Potential new therapeutic targets to treat melanoma

Penn Medicine research shows that a relative lack of DOPA, and not simply susceptibility to sun damage, helps explain why melanoma is much more common in people with light skin tones.

People with light skin tones are far more likely to develop melanoma skin cancer than people with dark skin tones. This large disparity results from far more than can be explained by the UV protective effects of melanin pigment, and results in large part from the melanin precursor DOPA, and its ability to inhibit CHRM1, according to new research from the Perelman School of Medicine. The researchers also found that inhibiting FOXM1, a transcription factor downstream of CHRM1, also inhibits melanoma. These findings highlight two new potential therapeutic targets for melanoma, and show that it may be possible to repurpose the main medicine for Parkinson’s disease, levodopa, to inhibit melanoma. The study is published in Science Advances.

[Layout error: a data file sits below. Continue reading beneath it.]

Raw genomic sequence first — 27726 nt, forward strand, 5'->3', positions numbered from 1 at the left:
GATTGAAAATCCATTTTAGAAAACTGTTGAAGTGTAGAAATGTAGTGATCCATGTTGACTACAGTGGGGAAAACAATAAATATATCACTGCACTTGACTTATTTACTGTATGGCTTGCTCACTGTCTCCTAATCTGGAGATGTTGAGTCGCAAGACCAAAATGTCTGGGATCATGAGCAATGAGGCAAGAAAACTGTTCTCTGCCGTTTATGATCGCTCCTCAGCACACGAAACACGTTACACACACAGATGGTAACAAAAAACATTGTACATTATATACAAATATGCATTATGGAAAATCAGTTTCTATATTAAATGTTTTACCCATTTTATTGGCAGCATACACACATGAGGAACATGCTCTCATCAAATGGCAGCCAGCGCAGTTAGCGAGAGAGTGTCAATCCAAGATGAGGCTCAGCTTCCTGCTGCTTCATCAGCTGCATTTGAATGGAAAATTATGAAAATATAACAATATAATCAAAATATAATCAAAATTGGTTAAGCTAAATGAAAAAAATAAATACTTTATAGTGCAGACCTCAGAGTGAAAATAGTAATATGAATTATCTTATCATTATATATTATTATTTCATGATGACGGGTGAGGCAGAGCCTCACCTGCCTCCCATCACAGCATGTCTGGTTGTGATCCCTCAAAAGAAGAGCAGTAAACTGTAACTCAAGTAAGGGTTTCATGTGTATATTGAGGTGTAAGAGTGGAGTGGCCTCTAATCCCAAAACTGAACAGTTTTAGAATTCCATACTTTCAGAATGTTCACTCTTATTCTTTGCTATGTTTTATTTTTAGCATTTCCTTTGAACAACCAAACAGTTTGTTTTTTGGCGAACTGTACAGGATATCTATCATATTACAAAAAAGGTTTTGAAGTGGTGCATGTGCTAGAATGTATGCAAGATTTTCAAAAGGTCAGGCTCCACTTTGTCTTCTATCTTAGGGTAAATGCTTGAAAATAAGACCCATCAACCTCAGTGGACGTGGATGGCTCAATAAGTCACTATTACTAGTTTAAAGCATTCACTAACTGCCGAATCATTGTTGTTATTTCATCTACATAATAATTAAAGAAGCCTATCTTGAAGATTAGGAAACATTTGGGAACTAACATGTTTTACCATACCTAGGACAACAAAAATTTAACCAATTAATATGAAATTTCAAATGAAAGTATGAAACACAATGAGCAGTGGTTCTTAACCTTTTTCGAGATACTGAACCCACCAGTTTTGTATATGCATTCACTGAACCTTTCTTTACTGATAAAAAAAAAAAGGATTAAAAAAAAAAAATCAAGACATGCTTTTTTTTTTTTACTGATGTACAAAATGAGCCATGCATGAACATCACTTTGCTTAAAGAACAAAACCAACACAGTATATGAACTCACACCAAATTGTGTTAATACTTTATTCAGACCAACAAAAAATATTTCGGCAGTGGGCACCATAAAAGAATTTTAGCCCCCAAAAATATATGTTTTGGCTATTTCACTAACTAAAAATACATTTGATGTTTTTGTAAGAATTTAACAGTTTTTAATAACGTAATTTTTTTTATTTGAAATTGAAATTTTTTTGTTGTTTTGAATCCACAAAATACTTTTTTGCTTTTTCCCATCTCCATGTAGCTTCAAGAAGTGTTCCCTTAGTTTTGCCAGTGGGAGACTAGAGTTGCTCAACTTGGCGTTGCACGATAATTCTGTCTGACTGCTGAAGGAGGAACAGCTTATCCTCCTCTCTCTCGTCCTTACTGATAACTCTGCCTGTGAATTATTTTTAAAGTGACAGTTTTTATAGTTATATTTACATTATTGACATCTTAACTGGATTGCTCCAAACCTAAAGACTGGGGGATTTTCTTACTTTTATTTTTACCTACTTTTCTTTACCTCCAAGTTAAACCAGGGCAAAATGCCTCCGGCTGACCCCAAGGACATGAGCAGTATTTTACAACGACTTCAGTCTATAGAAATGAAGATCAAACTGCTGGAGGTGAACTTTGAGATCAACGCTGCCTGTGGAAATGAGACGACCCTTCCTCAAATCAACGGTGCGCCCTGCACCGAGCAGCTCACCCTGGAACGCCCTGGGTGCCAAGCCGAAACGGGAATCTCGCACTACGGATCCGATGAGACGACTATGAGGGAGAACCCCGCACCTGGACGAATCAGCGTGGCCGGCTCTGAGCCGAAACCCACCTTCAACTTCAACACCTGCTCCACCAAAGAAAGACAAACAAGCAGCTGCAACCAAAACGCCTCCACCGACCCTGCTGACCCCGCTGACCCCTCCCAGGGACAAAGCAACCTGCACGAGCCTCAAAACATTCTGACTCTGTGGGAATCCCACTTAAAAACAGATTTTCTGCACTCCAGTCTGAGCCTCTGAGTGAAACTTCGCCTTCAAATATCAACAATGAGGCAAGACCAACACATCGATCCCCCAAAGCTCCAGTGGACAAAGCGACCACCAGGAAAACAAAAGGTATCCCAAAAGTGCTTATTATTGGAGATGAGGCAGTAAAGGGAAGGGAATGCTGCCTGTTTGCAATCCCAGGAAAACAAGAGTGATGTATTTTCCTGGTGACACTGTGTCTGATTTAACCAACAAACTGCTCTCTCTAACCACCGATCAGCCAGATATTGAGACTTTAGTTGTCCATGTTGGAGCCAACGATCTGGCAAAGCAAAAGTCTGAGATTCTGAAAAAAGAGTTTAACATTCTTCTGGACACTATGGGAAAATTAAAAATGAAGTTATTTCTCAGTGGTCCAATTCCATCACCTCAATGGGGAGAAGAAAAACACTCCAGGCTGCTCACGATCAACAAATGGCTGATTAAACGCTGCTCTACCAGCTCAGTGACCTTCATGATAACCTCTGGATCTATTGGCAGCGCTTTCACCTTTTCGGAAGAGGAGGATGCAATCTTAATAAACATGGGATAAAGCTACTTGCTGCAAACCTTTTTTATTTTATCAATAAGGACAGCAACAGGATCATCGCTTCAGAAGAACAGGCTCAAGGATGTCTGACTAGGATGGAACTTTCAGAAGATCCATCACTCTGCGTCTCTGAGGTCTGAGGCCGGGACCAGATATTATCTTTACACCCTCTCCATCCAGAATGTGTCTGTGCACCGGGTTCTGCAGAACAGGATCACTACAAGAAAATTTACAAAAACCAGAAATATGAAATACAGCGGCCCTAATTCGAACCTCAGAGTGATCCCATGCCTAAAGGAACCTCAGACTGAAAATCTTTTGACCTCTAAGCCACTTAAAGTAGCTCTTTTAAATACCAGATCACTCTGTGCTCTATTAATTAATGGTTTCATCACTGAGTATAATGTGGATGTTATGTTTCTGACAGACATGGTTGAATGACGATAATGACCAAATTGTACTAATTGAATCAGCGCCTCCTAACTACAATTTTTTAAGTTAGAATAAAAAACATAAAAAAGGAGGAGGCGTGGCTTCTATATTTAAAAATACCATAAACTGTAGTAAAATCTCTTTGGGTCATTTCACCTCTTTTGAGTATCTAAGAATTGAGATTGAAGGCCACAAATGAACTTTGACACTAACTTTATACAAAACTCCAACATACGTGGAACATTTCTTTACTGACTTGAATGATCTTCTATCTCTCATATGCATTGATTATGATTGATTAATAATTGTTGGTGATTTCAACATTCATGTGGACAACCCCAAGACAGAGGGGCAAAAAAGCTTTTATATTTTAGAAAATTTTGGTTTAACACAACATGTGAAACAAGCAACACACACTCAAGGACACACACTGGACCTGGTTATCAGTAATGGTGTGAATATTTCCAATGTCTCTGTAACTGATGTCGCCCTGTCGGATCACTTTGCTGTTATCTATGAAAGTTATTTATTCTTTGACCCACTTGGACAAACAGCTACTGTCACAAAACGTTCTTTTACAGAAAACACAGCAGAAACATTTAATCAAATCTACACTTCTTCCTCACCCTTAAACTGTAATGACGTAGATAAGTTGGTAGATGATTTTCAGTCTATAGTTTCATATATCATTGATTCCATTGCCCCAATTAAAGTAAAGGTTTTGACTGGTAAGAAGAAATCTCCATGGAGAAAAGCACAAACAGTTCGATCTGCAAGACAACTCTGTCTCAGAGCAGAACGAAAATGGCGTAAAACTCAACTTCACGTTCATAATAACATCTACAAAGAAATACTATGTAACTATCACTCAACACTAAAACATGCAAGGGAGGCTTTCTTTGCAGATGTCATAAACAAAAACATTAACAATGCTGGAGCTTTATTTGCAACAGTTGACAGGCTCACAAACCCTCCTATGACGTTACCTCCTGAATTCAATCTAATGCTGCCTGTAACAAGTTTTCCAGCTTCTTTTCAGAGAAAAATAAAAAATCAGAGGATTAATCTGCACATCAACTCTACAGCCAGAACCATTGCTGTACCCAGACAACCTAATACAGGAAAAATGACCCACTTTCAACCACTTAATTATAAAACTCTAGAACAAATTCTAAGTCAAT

A doctor checks a person’s arm for melanoma with a hand-held scanning device.

“For decades, dermatologists and melanoma researchers thought that the particular susceptibility to melanoma in lightly pigmented skin resulted from a relative lack of protection against UV damage from the sun. This work shows that the biology is far more complex,” says Todd Ridky, an associate professor of dermatology and senior author of the study. “Not only does this research offer significant potential for new melanoma therapies, it also markedly expands the classical paradigm of melanocyte function and melanoma pathobiology.”

Every year, roughly 100,000 people are diagnosed with melanoma in the United States, according to the National Cancer Institute. Melanoma is also the type of skin cancer most likely to spread to other parts of the body and, on a case by case basis, the most likely to be deadly.

For years, researchers have linked melanin and skin pigmentation to the likelihood of developing melanoma. Melanoma risk is at least 30 times higher in individuals whose skin is more lightly pigmented compared to peers whose skin is darkly pigmented.

Read more at Penn Medicine News.